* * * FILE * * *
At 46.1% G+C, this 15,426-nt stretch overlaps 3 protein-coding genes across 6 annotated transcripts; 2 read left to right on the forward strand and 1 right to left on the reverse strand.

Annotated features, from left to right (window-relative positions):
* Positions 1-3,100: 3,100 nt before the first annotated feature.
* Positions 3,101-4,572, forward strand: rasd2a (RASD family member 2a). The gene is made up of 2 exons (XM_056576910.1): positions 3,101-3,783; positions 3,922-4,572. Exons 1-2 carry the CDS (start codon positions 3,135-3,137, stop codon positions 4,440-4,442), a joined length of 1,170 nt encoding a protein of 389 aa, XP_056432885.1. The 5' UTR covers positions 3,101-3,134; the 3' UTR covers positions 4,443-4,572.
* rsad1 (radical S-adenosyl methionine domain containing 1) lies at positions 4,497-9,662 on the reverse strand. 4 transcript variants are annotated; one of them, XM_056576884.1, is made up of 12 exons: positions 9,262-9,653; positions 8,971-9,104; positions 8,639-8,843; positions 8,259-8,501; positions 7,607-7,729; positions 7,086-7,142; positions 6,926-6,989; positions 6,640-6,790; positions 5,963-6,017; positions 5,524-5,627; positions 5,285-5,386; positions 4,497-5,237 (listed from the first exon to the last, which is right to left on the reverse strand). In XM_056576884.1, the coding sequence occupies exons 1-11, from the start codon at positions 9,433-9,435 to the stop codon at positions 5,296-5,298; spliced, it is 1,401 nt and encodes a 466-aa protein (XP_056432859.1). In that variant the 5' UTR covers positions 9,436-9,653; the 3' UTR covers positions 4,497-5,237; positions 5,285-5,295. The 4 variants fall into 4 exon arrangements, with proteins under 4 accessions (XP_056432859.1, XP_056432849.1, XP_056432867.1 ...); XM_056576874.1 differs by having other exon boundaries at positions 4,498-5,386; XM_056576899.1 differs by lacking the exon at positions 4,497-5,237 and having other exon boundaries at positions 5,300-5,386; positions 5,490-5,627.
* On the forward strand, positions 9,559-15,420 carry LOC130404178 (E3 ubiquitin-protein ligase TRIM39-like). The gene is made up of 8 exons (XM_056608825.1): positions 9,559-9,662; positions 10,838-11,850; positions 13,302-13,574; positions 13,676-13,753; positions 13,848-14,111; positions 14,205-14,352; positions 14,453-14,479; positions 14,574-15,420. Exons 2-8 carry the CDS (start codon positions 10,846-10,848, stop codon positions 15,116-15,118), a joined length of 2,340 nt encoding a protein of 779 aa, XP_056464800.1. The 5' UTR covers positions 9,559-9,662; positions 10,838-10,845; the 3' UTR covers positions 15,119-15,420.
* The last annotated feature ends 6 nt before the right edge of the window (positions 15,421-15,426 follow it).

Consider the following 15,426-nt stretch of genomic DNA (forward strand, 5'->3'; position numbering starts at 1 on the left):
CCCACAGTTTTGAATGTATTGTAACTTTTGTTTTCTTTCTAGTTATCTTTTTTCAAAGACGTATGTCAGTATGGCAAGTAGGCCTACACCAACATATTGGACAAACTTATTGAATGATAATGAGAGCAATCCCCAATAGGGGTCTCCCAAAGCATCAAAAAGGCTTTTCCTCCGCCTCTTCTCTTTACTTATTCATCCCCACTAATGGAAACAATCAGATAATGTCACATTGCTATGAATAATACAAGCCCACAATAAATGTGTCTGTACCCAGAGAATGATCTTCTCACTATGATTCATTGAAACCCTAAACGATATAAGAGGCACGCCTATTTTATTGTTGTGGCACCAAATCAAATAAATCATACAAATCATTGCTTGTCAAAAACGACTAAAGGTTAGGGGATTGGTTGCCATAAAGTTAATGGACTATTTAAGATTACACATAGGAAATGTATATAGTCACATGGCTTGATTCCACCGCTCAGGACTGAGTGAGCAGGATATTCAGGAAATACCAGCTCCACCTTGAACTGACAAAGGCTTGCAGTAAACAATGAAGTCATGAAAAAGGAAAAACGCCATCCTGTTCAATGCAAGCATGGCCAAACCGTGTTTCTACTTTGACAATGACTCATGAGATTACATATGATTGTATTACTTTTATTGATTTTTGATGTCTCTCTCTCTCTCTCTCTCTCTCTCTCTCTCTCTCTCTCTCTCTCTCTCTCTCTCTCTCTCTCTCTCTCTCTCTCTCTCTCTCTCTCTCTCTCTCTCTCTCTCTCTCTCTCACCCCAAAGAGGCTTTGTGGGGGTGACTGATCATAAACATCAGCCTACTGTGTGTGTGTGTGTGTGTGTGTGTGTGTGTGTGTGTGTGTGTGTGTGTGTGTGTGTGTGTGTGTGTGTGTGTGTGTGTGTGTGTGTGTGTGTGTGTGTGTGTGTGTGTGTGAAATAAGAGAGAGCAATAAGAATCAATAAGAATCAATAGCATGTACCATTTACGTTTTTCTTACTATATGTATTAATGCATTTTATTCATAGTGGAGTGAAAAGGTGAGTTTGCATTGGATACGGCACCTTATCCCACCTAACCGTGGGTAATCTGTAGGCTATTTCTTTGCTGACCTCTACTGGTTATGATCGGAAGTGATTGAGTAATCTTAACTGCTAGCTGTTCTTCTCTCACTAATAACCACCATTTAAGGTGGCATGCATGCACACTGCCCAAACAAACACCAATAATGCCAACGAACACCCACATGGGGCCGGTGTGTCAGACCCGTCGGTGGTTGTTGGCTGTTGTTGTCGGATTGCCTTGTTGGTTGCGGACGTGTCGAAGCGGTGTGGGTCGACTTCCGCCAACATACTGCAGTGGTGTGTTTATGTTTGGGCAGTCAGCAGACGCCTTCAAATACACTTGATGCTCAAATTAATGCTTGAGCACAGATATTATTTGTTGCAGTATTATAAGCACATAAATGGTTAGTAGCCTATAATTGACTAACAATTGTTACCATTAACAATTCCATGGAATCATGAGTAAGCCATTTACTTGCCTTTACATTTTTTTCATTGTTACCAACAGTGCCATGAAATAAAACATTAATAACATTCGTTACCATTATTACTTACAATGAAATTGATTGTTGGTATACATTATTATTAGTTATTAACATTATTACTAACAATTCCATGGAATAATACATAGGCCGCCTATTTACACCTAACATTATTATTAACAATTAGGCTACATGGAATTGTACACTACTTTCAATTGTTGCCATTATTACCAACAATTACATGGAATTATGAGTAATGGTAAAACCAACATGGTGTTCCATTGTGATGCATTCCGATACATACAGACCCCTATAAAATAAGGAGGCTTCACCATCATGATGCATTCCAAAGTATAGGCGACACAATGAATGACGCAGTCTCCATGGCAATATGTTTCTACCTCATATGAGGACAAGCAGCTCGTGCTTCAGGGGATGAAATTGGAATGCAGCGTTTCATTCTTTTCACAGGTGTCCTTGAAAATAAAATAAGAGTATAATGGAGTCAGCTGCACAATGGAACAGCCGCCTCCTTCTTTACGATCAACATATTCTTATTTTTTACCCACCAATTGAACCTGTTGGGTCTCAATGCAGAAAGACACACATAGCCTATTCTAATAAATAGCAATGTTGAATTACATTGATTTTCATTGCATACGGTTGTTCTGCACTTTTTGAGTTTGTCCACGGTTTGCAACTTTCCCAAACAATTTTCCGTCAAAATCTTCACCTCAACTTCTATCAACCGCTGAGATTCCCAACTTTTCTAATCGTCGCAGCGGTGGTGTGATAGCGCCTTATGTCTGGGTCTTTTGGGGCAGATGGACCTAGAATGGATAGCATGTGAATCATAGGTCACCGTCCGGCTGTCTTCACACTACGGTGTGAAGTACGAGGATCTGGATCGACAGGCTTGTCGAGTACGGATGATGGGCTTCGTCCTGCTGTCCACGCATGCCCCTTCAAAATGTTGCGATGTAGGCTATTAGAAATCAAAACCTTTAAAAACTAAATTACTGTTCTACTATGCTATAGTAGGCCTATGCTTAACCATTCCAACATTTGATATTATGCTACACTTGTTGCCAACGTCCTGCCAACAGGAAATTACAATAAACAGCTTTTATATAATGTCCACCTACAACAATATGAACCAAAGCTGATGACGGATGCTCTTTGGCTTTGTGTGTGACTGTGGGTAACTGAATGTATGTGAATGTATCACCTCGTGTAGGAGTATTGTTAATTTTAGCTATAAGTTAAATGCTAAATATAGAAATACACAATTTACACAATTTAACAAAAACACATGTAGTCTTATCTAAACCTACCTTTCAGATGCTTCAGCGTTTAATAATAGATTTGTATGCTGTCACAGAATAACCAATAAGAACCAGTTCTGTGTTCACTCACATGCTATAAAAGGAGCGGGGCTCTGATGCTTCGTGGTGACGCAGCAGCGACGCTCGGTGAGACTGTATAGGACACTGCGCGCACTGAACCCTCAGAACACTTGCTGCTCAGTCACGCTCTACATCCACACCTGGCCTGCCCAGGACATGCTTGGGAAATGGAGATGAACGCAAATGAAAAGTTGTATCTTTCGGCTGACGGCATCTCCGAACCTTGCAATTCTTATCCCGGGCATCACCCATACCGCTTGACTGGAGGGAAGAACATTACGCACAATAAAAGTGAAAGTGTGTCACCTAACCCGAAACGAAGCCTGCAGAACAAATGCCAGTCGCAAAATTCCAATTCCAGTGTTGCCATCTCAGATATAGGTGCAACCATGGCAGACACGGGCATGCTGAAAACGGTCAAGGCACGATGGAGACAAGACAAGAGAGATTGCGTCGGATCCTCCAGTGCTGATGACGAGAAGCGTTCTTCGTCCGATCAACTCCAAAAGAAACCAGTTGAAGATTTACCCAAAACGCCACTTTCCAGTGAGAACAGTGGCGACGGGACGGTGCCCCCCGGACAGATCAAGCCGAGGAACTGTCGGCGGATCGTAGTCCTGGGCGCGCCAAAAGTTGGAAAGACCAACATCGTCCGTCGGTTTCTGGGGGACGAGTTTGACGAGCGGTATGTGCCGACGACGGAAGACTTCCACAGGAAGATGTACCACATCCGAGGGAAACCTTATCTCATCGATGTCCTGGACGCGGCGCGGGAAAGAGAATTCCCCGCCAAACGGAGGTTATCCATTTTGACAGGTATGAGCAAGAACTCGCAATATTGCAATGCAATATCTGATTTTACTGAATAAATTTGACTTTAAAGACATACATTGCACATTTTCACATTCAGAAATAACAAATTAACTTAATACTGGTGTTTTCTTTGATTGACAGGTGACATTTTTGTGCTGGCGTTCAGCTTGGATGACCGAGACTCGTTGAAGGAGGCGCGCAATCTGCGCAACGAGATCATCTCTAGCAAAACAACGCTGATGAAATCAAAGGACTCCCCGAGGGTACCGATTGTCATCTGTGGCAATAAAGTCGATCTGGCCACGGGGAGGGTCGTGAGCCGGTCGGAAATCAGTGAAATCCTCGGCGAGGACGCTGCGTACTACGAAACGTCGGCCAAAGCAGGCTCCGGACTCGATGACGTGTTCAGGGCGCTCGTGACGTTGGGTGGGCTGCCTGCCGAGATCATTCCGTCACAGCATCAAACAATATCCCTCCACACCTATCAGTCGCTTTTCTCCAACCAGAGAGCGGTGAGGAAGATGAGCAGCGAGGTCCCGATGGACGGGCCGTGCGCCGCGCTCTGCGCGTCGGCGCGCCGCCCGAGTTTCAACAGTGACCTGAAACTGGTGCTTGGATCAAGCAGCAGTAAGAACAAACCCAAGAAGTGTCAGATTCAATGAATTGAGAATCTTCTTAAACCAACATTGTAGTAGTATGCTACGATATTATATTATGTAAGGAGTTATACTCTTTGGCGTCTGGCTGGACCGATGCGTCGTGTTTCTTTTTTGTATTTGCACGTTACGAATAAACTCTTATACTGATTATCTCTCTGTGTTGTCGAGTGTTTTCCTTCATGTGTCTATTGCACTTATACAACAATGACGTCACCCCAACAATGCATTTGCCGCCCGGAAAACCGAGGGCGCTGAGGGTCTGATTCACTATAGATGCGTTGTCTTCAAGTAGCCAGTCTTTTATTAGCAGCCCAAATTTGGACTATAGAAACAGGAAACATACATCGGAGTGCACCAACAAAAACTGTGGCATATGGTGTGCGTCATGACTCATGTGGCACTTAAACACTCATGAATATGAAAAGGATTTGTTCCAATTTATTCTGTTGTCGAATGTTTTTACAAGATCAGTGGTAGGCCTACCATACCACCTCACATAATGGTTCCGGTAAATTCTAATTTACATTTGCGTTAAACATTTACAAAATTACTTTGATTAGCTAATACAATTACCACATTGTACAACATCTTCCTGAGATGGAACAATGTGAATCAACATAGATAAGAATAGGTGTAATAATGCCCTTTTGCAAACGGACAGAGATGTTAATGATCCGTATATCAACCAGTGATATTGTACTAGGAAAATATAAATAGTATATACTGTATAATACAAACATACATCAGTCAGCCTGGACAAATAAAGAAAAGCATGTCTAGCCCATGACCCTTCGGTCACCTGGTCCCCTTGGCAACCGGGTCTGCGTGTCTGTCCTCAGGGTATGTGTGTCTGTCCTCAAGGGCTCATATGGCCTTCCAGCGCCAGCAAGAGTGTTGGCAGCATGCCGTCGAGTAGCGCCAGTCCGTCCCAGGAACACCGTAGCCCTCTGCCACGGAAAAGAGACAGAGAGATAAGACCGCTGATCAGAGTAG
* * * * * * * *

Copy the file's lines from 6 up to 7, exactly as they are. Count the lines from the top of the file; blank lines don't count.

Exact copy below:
* On the forward strand, positions 9,559-15,420 carry LOC130404178 (E3 ubiquitin-protein ligase TRIM39-like). The gene is made up of 8 exons (XM_056608825.1): positions 9,559-9,662; positions 10,838-11,850; positions 13,302-13,574; positions 13,676-13,753; positions 13,848-14,111; positions 14,205-14,352; positions 14,453-14,479; positions 14,574-15,420. Exons 2-8 carry the CDS (start codon positions 10,846-10,848, stop codon positions 15,116-15,118), a joined length of 2,340 nt encoding a protein of 779 aa, XP_056464800.1. The 5' UTR covers positions 9,559-9,662; positions 10,838-10,845; the 3' UTR covers positions 15,119-15,420.
* The last annotated feature ends 6 nt before the right edge of the window (positions 15,421-15,426 follow it).